Cornelius police complete first full evidence inventory in 18 years, chief says

The Oregonian, oregonlive.com
BYLINE: Rebecca Woolington, The Oregonian

Cornelius, OR


Ken Summers Cornelius Police Department

The Cornelius Police Department on Tuesday completed the first full inventory of its evidence room in at least 18 years, Chief Ken Summers told the police citizen advisory board during a meeting Wednesday evening.

Summers started the effort in November shortly after joining the agency as interim chief. The department’s former top cop, Paul Rubenstein, was on administrative leave, pending an internal investigation.

Initially, Summers said the last inventory was conducted about 12 years ago. But the department later discovered the last one was about 18 years ago, he told members of the city's Community Oriented Policing Citizen Advisory Board at Wednesday’s meeting. He did not specify how the discovery was made.

Summers said the department could not account for one speaker and car stereo. All other items were eventually located.

It’s unclear how the speaker and stereo went missing. “We don’t know what happened to it,” Summers said.

From start to finish, the inventory took about eight months. It began when Summers told Lt. Joe Noffsinger to conduct a surprise audit on the evidence room, and he did so on Nov. 21.

Things, Summers said, looked grim: Only 65 percent of items were in their proper locations. Meaning, the location of the evidence stated on associated paperwork and the actual location of the evidence matched less than 2/3 of the time.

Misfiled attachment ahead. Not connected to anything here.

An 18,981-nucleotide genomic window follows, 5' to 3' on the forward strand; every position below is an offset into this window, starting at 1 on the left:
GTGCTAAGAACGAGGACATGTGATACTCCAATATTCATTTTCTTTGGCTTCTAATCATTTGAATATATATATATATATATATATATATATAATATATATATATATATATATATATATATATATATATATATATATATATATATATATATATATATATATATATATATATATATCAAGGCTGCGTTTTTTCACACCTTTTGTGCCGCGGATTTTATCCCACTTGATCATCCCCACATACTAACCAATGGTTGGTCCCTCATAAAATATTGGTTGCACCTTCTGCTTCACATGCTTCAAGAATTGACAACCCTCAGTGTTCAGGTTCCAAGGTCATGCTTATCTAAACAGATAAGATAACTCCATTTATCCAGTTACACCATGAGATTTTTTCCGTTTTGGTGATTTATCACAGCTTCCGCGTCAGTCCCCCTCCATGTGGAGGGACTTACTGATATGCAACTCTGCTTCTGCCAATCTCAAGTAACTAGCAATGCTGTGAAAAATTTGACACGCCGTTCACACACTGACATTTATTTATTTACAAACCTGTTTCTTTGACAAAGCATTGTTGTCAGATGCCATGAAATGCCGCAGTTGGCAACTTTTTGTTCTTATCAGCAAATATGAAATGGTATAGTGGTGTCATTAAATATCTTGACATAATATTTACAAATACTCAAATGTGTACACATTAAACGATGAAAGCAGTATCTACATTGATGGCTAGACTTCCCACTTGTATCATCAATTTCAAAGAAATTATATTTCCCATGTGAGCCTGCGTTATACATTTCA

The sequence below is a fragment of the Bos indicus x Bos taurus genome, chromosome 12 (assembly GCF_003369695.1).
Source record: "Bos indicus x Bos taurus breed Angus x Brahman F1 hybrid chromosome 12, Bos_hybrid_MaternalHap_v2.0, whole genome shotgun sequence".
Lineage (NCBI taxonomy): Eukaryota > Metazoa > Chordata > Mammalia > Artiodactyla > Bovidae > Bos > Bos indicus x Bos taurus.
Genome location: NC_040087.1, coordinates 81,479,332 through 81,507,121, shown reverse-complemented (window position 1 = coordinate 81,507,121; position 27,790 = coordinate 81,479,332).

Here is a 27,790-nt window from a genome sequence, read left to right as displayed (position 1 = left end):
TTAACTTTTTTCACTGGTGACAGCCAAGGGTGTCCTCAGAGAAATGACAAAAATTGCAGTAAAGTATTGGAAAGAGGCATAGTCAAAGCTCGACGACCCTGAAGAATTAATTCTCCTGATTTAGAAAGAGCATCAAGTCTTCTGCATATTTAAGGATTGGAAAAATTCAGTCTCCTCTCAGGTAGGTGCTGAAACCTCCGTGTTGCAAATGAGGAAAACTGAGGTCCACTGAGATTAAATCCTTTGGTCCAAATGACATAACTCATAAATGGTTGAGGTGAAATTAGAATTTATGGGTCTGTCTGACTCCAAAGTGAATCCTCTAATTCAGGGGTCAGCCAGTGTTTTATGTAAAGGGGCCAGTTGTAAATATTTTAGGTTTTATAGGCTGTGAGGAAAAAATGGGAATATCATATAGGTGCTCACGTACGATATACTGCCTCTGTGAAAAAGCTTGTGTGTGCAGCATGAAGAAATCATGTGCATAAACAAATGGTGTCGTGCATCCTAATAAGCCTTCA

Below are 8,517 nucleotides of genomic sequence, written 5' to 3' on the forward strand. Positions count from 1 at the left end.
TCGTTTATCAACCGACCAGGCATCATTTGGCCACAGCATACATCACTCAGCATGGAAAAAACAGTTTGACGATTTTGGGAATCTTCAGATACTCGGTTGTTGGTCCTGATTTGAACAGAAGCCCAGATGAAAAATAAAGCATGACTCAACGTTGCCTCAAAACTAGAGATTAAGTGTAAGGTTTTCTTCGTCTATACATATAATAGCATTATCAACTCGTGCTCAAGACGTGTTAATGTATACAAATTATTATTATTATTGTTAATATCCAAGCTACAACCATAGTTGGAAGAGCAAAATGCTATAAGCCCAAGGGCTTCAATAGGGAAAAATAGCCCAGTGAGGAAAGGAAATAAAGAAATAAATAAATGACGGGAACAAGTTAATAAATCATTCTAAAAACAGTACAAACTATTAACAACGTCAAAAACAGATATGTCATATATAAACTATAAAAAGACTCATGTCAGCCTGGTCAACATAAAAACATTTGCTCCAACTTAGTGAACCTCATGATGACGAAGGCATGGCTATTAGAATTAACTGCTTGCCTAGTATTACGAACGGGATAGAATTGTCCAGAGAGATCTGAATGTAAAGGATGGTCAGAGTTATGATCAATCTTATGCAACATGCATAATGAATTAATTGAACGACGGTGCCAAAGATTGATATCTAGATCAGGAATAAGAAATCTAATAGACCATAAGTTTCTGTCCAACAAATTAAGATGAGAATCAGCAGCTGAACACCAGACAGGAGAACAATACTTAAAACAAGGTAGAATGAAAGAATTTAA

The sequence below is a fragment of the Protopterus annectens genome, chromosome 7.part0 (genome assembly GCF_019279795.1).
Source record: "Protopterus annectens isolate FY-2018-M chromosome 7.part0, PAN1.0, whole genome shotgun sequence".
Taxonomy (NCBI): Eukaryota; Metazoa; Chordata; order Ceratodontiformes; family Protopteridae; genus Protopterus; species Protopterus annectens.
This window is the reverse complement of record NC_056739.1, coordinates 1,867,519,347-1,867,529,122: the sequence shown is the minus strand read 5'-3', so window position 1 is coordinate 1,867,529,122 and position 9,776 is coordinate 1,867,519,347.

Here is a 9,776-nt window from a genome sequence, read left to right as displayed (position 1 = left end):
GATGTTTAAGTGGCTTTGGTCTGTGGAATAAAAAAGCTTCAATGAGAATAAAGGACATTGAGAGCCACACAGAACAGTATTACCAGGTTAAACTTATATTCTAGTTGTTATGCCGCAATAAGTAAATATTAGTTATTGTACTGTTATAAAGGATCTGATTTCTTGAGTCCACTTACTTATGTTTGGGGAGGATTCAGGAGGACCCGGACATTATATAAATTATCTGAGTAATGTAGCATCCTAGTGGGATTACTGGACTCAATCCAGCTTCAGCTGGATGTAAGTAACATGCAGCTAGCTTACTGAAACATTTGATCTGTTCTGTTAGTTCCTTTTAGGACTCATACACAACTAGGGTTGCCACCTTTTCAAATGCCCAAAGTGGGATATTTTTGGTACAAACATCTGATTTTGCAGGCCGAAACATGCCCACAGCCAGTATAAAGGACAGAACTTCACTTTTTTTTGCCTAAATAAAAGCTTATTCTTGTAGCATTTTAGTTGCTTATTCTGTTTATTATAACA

“It was really hard not to flip out,” Summers told the board. “I’ve never seen something so bad.”

The department first thought multiple firearms, about $2,500, and jewelry were missing because of paperwork and placement issues. Summers said the agency later accounted for those items.

The International Association for Property and Evidence, he said, recommends that agencies conduct surprise audits every six months and a complete inventory annually. Cornelius police will now operate on those standards.

Summers, a retired Yamhill County sheriff’s captain, told the board that before he started as interim chief, he discussed with Cornelius City Manager Rob Drake that he would need to conduct an inventory. It was critical, Summers said, because evidence is a high liability for the department.

Summers was appointed interim chief on Nov. 13, after former Chief Rubenstein was placed on leave pending the investigation, which started after four Cornelius officers alleged “ongoing corruption” in the department. Rubenstein retired from his post on Valentine’s Day; Summers was sworn in as the agency’s new chief on July 1.

During Wednesday's meeting, board member Cathy Small voiced frustration about the state of the evidence room, and Rubenstein’s leaving with severance and vacation pay. The city has said Rubenstein received $10,000 in severance and a $24,000 vacation payout.

After Rubenstein was gone, others, she said, were left to deal with the problems in the evidence room.

“And that makes me angry,” she said.

Summers tasked Property Specialist Marlene Thomas, who works part-time, to conduct the inventory. While she was completing the assignment, Summers told the board he grew impatient. Thomas, he said, did a good, thorough job, but he was eager for the results.

In addition to the inventory, new property and evidence procedures have been implemented.

Thomas, Summers said, is now the only person who can access the evidence room alone. Other department members can go into the area in pairs. Previously, the police administration could also access the room alone.

The department took other measures to lockdown the building, including installing motion alarms and securing the ceiling.

“We’ve really tightened the security,” Summers said.





Paul Rubenstein
 
 
 
 
 
 
 
 
 
 
 
 
 
 

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